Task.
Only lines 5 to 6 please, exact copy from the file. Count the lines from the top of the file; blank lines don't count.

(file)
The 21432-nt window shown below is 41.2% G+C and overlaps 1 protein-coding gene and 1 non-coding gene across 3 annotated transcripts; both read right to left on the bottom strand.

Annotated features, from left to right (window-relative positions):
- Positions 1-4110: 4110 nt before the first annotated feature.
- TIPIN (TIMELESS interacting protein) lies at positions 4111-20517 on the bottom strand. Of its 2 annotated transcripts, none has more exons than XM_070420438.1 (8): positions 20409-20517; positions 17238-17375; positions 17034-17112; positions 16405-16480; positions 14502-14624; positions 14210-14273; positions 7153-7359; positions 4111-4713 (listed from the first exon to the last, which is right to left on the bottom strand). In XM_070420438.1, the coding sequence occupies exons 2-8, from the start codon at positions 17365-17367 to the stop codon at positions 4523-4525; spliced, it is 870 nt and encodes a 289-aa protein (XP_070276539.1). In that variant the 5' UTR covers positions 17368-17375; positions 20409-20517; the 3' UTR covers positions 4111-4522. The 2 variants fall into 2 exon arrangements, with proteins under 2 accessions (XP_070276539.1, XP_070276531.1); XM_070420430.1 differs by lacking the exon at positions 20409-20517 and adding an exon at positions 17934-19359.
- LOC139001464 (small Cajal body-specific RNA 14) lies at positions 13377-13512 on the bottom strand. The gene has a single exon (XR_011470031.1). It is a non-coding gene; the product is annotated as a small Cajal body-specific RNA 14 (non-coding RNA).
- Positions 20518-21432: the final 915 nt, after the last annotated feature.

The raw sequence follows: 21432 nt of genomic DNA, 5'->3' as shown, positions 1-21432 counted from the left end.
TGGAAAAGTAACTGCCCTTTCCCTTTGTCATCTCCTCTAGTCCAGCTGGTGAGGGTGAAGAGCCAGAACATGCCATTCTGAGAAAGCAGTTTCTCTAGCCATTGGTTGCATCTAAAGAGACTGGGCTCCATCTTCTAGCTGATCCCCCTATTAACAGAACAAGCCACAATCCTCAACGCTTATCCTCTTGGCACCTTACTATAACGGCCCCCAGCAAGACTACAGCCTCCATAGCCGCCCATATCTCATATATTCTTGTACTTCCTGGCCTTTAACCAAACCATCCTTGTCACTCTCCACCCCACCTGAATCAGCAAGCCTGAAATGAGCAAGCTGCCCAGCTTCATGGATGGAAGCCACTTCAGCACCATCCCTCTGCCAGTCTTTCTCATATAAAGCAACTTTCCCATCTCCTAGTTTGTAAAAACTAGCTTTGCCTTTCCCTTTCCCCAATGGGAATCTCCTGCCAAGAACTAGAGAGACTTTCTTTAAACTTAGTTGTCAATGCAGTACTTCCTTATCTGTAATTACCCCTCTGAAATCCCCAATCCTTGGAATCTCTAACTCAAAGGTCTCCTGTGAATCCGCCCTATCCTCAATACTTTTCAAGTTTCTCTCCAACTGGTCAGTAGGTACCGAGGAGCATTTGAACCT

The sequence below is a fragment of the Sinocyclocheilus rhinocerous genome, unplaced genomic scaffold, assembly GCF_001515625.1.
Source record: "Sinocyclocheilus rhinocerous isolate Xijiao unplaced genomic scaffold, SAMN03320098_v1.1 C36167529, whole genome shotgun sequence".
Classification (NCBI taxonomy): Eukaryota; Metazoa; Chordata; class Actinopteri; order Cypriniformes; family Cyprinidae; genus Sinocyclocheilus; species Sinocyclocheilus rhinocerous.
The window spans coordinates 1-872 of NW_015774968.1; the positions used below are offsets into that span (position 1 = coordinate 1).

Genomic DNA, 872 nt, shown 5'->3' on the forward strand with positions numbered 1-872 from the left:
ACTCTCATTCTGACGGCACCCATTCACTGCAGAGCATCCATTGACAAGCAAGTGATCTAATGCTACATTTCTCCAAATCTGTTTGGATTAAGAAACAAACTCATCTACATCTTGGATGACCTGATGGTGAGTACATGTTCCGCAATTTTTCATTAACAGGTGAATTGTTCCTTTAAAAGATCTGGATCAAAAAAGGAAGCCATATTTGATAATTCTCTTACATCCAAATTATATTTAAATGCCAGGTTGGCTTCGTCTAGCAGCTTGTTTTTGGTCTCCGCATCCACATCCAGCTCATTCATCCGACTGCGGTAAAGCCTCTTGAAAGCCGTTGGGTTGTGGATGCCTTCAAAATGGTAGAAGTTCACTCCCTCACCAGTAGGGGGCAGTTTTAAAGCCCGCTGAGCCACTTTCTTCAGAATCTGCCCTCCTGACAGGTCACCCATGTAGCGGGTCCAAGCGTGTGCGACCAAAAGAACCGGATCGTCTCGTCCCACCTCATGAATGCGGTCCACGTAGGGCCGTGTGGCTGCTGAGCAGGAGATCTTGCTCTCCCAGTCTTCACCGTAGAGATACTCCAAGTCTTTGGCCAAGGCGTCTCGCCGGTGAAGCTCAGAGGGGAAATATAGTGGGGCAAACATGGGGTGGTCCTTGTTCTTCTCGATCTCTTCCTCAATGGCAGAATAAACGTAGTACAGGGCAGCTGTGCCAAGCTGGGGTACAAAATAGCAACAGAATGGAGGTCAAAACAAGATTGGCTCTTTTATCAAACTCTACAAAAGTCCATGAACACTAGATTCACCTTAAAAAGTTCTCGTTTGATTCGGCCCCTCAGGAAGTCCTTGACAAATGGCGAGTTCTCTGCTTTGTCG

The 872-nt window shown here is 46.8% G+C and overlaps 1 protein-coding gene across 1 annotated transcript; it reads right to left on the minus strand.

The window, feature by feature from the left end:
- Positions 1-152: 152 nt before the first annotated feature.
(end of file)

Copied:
- LOC139001464 (small Cajal body-specific RNA 14) lies at positions 13377-13512 on the bottom strand. The gene has a single exon (XR_011470031.1). It is a non-coding gene; the product is annotated as a small Cajal body-specific RNA 14 (non-coding RNA).
- Positions 20518-21432: the final 915 nt, after the last annotated feature.